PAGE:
"CanMEDS is an educational framework identifying and describing seven roles that lead to optimal health and healthcare outcomes: Medical expert (central role), communicator, collaborator, manager, health advocate, scholar, and professional."
These two quotes are from http://www.royalcollege.ca/portal/page/portal/rc/resources/aboutcanmeds.
In Australia and New Zealand, we have embraced this concept and developed a core curriculum and associated competencies to reflect the thinking as published by the RCPS (Can). This is a publically available document and can be found at www.racds.org and navigate to the OMS training pathway.
All trainees in Australia and New Zealand are required to achieve a standard as set out in this document, and the training now has significant contemporaneous assessment and individual assessment of operative procedures. There is still a hurdle examination at the end of training, but trainees can only sit this examination after all of the formative assessment tasks and procedures have been completed. Part of this process by necessity involves the assessment of logbooks of operative procedures and other educational activities. Trainees must demonstrate commitment to research and must have successfully completed a research methodology course. Prior to completion of training all trainees must at the very least have presented a paper at a national or international meeting.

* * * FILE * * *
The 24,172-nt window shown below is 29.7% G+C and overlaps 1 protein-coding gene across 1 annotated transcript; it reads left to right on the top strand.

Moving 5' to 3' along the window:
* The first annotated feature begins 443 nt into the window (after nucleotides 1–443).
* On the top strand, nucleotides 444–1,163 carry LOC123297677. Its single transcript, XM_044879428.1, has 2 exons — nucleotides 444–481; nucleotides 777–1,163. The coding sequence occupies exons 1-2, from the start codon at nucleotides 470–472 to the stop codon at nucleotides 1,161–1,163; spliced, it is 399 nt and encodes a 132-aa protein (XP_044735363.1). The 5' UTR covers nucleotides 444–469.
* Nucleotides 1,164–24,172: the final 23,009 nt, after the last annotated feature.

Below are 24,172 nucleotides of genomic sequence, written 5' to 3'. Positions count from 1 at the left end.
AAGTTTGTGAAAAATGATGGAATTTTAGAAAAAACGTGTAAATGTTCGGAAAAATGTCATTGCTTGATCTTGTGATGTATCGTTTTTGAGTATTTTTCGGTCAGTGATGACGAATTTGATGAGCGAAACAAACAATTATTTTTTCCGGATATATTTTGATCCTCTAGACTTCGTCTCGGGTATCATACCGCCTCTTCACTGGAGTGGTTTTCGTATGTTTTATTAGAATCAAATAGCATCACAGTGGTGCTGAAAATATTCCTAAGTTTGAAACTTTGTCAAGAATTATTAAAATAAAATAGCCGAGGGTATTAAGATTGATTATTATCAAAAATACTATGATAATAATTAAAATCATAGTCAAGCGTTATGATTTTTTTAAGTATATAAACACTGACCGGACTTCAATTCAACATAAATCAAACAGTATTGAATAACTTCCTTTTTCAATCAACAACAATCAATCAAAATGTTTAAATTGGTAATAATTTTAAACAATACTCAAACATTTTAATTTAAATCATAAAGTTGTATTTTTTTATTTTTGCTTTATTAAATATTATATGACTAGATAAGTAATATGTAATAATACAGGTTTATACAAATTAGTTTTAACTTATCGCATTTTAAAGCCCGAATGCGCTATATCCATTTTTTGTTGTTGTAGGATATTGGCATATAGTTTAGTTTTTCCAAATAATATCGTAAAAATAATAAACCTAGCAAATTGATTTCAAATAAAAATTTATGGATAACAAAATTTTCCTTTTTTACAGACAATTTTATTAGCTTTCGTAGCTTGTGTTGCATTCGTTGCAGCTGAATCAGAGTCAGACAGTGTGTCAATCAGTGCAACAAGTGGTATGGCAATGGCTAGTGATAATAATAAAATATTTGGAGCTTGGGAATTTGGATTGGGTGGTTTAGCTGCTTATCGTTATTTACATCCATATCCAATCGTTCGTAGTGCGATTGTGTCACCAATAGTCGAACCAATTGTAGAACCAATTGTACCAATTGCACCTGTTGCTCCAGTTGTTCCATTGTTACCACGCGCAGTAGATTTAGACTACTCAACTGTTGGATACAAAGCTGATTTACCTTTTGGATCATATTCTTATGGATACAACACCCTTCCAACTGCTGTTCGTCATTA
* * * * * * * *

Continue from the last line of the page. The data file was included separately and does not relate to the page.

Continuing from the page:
Contemporaneous assessment and assessment of operative procedures only increases the workload of the specialist surgical staff. Again there has been a number of significant changes in thinking about the acquisition of surgical skills, for instance, surgically managing 500 patients with a broken jaw in the middle of the night without a mentor input is not training. Managing five patients with significant mentor input in hours likewise is not training. Trainees need to be assessed on the acquisition of skills in a stepwise fashion, mentor input is required until a standard is reached, trainees still then need to consolidate skills and be forced to make decisions in urgent and emerging situations. Repetitive numbers are still required for consolidation.
The changing landscape of surgical education means that there is far more input required from mentors, trainees have less opportunity to operate alone, they can only operate when they have demonstrated competency, and they need to achieve this in less time. Governments and other bodies are trying to reduce training time however in order to achieve improvements in patient care and a competent well-rounded surgical specialist there may need to be an increase in training time to achieve all of our goals or if not we will dilute the amount of material that can be considered core.
As more and more countries adopt this training paradigm it may be possible to look at a more global certification process to a core specialty, it may be possible to develop an exit examination that would satisfy a number of jurisdictions.